“FEED ME,” orders Audrey II, the plant from outer space with plans for world domination in the current Davis Musical Theater Company production of “Little Shop of Horrors,” the stage musical adaptation of the 1960 Roger Corman black comedy movie. For the stage show, Howard Ashman developed the script and Alan Menkin wrote the music. Steve Isaacson directed this production for DMTC.
The longer Audrey II goes without human blood, the more anemic and weak she becomes and so it becomes necessary for her mentor, Seymour Krelborn to find inventive ways to perk up the plant with a kind of transfusion.
It might have helped if Seymour did the same thing to the production. While it was, on the whole, enjoyable, there were some real anemic spots that begged for something to “feed it”!
On the good side, Joshua Smith, as Seymour, is wonderful. The perfect nerd, with horn-rimmed glasses, a baseball cap, a red plaid shirt, and a feeling of inferiority. He sings well, longs for the love of Audrey, the shop girl “with a past” (Lauren Miller), and he suffers the tortures of the damned trying to meet the escalating demands of his plant. (Though he should be careful when tossing “food” into the plant, and not let it roll around on the floor!)
The quasi Greek chorus, Ronnette (Caitlin Humphreys), Crystal (Casey Ellis) and Chiffon (Sarah Duvall) keep the plot moving, fill in background choruses and add local color. They are each and every one outstanding. Great voices, funny in a kind of subdued sort of way, and they really stand out in most of the scenes in which they appear.
I have enjoyed watching Lauren Miller grow into the kind of ditzy Judy Holliday-esque type of characters and handle them adroitly, so the role of Audrey seemed perfectly suited for her. Indeed, she has the walk, the voice, and the attitude down pat. What was lacking was projection and energy. This surprised me because I know she has both (and, in fact, her “Suddenly Seymour” was just great). Perhaps director Isaacson suggested she “sweeten” the tone for the character, or perhaps she was having throat problems. I don’t know. But Audrey needs to be over the top and Miller’s was not.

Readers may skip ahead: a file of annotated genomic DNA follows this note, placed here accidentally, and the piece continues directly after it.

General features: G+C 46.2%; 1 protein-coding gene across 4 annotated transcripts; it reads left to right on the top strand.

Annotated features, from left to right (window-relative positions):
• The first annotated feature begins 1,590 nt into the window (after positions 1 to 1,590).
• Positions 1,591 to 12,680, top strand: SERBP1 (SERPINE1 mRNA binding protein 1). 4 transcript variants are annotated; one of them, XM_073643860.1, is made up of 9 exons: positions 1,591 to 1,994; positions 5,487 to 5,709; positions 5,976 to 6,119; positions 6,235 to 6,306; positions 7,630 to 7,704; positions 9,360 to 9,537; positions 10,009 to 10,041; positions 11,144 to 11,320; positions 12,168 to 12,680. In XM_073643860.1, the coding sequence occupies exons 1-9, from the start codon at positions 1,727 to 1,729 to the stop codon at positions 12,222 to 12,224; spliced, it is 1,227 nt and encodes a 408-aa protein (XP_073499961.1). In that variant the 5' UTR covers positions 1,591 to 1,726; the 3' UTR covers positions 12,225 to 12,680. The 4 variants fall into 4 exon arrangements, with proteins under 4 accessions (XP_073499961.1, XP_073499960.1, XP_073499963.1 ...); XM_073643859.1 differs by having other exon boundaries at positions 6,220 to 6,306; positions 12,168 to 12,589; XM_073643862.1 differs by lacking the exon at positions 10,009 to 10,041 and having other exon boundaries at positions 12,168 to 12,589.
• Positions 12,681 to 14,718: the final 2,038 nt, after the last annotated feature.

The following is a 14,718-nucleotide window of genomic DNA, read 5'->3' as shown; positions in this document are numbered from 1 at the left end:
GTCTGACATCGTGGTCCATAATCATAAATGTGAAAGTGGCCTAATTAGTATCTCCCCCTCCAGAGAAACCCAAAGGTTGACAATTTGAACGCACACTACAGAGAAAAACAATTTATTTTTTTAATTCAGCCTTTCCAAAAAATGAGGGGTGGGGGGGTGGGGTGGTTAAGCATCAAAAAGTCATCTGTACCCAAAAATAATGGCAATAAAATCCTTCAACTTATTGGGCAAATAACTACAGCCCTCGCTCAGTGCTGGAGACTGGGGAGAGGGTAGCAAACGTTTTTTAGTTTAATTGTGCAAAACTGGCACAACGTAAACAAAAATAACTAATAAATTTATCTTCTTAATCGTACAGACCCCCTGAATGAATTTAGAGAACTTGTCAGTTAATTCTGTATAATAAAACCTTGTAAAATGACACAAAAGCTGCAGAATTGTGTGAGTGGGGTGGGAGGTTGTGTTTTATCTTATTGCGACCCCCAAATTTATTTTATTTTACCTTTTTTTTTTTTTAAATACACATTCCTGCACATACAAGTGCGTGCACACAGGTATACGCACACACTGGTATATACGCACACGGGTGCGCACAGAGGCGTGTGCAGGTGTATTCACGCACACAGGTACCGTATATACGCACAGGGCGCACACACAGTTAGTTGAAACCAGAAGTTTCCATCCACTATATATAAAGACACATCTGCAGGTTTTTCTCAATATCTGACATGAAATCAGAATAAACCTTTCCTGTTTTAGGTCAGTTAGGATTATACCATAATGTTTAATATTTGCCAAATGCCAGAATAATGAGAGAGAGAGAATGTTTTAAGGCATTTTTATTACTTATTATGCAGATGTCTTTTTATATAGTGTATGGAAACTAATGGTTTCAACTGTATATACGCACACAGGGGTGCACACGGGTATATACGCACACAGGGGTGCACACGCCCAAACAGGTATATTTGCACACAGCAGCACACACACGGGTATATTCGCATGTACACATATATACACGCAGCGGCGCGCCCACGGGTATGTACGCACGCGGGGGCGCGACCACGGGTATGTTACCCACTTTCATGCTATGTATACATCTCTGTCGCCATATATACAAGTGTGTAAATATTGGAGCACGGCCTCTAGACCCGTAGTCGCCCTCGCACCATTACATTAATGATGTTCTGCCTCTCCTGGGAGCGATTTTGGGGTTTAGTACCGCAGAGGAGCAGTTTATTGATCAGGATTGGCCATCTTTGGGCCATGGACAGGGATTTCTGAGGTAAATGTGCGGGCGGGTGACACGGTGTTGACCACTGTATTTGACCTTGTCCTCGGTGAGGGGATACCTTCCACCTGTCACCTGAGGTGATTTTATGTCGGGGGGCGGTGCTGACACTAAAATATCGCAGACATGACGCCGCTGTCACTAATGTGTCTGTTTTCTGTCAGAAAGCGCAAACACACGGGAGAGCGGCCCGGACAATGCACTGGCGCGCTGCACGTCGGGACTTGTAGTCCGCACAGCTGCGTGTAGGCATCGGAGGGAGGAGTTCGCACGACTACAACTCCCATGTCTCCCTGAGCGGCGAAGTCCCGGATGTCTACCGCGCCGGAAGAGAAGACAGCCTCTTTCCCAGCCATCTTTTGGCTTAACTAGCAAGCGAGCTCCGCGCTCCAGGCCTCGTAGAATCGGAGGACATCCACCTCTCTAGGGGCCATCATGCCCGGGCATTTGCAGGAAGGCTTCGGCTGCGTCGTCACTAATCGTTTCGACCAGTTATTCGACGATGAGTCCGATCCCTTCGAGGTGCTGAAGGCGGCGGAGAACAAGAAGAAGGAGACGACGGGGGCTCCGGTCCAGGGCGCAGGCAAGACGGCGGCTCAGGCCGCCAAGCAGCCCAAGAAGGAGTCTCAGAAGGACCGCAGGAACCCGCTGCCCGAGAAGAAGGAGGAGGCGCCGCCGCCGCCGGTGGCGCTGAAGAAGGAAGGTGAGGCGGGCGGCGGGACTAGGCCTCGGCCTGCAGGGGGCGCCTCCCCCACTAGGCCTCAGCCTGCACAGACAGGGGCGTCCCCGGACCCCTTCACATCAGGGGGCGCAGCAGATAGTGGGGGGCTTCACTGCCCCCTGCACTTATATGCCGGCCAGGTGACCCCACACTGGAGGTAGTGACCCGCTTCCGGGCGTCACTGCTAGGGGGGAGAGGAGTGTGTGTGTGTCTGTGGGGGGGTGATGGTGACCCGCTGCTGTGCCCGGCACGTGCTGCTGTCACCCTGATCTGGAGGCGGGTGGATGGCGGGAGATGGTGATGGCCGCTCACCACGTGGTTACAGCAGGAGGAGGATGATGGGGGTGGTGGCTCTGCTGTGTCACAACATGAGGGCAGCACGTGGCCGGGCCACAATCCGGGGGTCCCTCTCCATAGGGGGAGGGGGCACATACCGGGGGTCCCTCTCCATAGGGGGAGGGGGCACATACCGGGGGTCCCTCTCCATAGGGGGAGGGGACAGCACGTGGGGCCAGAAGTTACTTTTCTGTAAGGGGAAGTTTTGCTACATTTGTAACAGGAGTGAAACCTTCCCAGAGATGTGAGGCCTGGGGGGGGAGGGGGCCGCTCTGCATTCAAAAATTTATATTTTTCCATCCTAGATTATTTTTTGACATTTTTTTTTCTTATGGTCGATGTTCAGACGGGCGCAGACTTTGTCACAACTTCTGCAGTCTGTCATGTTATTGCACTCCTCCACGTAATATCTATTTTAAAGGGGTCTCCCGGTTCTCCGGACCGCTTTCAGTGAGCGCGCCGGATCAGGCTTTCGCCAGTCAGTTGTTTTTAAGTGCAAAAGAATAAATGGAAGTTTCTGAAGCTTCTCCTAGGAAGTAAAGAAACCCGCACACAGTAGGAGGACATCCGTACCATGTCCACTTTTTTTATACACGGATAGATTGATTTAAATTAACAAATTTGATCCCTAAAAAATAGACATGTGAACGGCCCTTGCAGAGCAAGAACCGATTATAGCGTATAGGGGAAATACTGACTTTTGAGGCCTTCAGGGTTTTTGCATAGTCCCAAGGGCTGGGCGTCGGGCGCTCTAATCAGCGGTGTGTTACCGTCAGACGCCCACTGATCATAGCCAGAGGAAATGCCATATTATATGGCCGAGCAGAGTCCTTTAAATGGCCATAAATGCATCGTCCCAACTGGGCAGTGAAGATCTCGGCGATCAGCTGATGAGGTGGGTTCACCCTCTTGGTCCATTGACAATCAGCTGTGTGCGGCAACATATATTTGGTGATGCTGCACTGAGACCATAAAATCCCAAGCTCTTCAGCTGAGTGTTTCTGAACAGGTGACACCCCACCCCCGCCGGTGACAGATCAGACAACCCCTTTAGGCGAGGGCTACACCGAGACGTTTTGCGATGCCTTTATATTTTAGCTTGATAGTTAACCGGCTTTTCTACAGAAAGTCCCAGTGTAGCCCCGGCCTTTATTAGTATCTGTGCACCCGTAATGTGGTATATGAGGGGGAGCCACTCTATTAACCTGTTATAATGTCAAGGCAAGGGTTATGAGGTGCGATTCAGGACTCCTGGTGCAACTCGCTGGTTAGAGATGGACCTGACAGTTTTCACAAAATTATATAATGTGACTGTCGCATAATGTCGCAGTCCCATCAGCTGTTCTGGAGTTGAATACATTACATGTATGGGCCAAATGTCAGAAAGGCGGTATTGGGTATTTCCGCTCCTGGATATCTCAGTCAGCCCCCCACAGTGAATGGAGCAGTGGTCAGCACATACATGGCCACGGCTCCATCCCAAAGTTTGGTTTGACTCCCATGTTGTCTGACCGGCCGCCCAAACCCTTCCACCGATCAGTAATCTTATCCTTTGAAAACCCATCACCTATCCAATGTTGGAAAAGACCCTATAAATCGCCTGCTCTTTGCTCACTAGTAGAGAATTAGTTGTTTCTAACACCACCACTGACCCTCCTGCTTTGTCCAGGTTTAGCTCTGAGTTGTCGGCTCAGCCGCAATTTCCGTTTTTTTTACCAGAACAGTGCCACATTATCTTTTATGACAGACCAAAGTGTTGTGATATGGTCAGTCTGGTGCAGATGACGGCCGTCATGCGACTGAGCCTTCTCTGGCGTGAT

Darryl Strohl is the sadistic dentist Orin Scrivello, who not only enjoys tending to patients without the assistance of pain medications, but also likes to beat up on his girlfriend (Audrey) to “keep her in line.” He’s a motorcycle-riding, Elvis-impersonating character and Strohl was only intermittently spot-on. But when he was good, he was very good.
Strohl also plays a host of other characters, both male and female, and was quite good in all of them.
A big disappointment was Dustin White as Mr. Mushnik, the owner of the flower shop where the action takes place. For one thing, he both swallowed and rushed his lines so you were concentrating more on hearing him than watching him become the character. It seemed like he hadn’t quite found the character yet. He had the right body language and the proper accent, but it just didn’t come together.
A+++ for Scott Griffith and Mike McElroy, who brought Audrey II to life. McElroy (who also plays one of the “Skid Row Occupants”) was the plant’s voice and Griffith returned for the third time to manipulate its body parts.
Jean Henderson’s costumes are of course excellent, though I have problems with Audrey wandering around the streets of Skid Row at midnight wearing a pink babydoll pajama set and fuzzy pink slippers. However, the costumes for the chorus are great, especially the Marge Simpson style wigs and the glittery red evening gowns. Orin’s Elvis costume is perfect.
The DMTC 5-piece orchestra sounded particularly good for this production. Kudos to all of them.
There is nothing wrong with this production except that it felt a bit tired. Perhaps due to the heat. However, nobody attending it is going to come away disappointed. “Little Shop” is a fun story but, like Audrey II, it just needs a bit more blood from time to time.